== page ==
Tuesday, November 17, 2009

Initial Thoughts about Milwaukee Archbishop "Elect"

On Saturday morning the news was spreading: Bishop Listecki of La Crosse will be the future archbishop of Milwaukee - news conference at 10:00am. I watched to see what our future archbishop would say. He did not surprise me, much. Although I can appreciate someone who is Church-centered and Christ-centered (shouldn't we all be), it makes all the difference in the world how one interprets those terms.

Listecki constantly referred to the Church during his press conference. It was clear from the context that in almost every instance, Church = hierarchy. Not very good Vatican II theology. As to how his Christ-centered talk will come to fruition in his policies will be interesting. We did see an example of how papal infallibility can be misused. Listecki, multiple times, equated the Pope choosing him for Milwaukee with the movement of the Holy Spirit. When people think they have the Holy Spirit on their side, they think anything they do is Holy Spirit-inspired. In other words, they have a mandate to do what they want. Hopefully, I am wrong in this assessment, but I am nonetheless uncomfortable with that language.

Listecki's comments on politics were interesting. He basically stated that his involvement in politics was an involvement in our political system. Real lawyer talk, which makes sense because he is a lawyer. He did not state that his past political (abortion) comments were an attempt to address a society of death. It will be interesting to see how that plays out. I'm intrigued.

A Faithful Catholic


Andrew K said...

I'll take my bishops that have a "Catholic" theology, not a "Vatican II" theology.

Faithful Catholic said...

At least your honest in your denial of Vatican II. That's refreshing.

Terrence Berres said...

Why, F.C., you seem to be saying the hermeneutic of discontinuity isn't a myth.

Anonymous said...

"When people think they have the Holy Spirit on their side, they think anything they do is Holy Spirit-inspired."

Would you characterize the womenpriests movement the same way? The constant referral is to the "Spirit" moving them to do what they do.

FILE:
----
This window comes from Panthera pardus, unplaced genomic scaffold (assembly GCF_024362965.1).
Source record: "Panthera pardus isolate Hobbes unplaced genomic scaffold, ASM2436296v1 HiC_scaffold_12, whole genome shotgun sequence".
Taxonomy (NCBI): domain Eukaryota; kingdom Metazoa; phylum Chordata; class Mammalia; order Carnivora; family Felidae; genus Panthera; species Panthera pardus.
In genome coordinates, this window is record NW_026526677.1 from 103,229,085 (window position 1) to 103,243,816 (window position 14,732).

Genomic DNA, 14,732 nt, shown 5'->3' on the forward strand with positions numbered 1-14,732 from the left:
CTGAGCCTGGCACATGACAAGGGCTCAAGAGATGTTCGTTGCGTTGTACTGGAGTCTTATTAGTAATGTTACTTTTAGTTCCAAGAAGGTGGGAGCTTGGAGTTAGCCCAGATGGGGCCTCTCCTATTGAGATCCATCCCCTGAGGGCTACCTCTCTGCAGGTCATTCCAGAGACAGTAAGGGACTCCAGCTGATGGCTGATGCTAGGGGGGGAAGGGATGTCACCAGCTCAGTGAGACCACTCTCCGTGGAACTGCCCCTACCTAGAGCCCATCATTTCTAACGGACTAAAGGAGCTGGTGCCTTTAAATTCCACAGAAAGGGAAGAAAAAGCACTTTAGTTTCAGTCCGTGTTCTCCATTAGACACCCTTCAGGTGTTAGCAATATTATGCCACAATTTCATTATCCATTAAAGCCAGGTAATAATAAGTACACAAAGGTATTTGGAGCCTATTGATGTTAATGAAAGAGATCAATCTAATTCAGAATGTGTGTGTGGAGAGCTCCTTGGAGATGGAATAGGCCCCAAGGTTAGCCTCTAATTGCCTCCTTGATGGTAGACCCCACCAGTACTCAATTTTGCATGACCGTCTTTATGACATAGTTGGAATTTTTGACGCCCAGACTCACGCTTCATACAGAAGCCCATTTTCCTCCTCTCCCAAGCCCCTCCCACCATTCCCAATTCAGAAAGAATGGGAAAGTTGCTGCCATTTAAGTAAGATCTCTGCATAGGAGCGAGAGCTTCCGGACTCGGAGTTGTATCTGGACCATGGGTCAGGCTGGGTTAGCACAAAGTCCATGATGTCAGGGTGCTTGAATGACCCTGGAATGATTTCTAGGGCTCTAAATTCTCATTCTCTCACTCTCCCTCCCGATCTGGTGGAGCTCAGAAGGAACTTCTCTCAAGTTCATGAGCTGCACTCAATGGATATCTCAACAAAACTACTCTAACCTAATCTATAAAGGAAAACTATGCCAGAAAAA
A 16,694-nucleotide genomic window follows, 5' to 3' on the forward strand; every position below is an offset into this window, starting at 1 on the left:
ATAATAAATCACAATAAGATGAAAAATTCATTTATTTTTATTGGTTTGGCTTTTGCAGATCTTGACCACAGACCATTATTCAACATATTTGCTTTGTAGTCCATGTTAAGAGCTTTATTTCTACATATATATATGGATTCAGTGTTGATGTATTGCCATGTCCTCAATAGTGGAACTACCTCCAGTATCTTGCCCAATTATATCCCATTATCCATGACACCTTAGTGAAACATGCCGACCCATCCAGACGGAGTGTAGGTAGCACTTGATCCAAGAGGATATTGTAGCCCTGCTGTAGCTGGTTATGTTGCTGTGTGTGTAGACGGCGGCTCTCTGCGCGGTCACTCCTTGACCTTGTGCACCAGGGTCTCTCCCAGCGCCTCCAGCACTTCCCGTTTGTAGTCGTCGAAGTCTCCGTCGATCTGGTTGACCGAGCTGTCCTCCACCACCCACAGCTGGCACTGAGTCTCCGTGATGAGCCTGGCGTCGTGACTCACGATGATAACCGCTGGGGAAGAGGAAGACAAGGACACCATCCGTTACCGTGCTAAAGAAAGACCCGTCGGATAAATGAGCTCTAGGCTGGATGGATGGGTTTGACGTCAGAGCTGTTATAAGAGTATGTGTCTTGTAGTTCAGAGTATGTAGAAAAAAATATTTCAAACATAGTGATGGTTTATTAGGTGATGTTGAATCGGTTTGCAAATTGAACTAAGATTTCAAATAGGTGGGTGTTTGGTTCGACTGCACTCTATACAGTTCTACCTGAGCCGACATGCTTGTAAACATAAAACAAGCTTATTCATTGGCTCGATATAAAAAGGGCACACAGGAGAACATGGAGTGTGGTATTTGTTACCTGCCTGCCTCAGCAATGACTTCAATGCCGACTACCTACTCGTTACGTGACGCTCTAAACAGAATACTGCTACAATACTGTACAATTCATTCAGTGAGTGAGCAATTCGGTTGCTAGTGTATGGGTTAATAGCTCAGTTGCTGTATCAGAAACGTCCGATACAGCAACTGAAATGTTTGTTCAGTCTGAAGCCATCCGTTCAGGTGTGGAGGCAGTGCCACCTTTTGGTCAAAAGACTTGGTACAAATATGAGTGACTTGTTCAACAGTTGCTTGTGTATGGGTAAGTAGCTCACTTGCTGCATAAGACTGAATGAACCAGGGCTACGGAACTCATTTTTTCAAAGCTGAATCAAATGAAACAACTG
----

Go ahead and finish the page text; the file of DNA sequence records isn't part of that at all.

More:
Anonymous said...


You have no idea what Vatican II theology is. Vatican II was not a rupture with the past. The Church is the body of Christ. Yet the Church is also the teaching body of Christ, the Magisterium. The Church is visible both in the bodies of believers and of the Bishops who are the successors of the Apostles. Individuals who refer to Vatican II Theology more often than not are Modernists who want to misappropriate the Council for their progressive theology that seeks to change the Church into something it is not. I agree with Andrew and Terrence and will always take a Bishop who has Catholic Theology over one who professes your non-Catholic brand of Vatican II Theology.

Catholic Soldier

Terrence Berres said...

C.S. you wrote "Vatican II was not a rupture with the past." Almost makes one wonder where the contrary idea arises.

For example, just last Sunday my pastor said in his homily that V2's universal call to holiness was "revolutionary". Yet there it is in Casti Connubii 23 (Pope Pius XI, December 31, 1930). Seems to there be associated with a topic I haven't heard come up in a couple decades of homilies at my parish. Probably a coincidence.

Anonymous said...


The Council very well can be revolutionary, but it does not nor never intended to fundamentally change the Truth of the Catholic Faith. Now, obviously there are those in the "progressive" camp who would argue that it was the beginning of the new age, but that is the hermeneutic of discountinuity that Pope Benedict (and previously Cardinal Ratzinger) spoke against. Vatican II has to be understood in light of Trent and the past.

We are seeing the old calling cards of the "progressive" wing as they experiencce their death-throes.


Terrence Berres said...

"Now, obviously there are those in the 'progressive' camp who would argue that it was the beginning of the new age..."

We hear that, we just don't see it. Turns out our "progressive" camp was largely made up of people whose goal was to skip to a new era of post-revolutionary bureaucracy.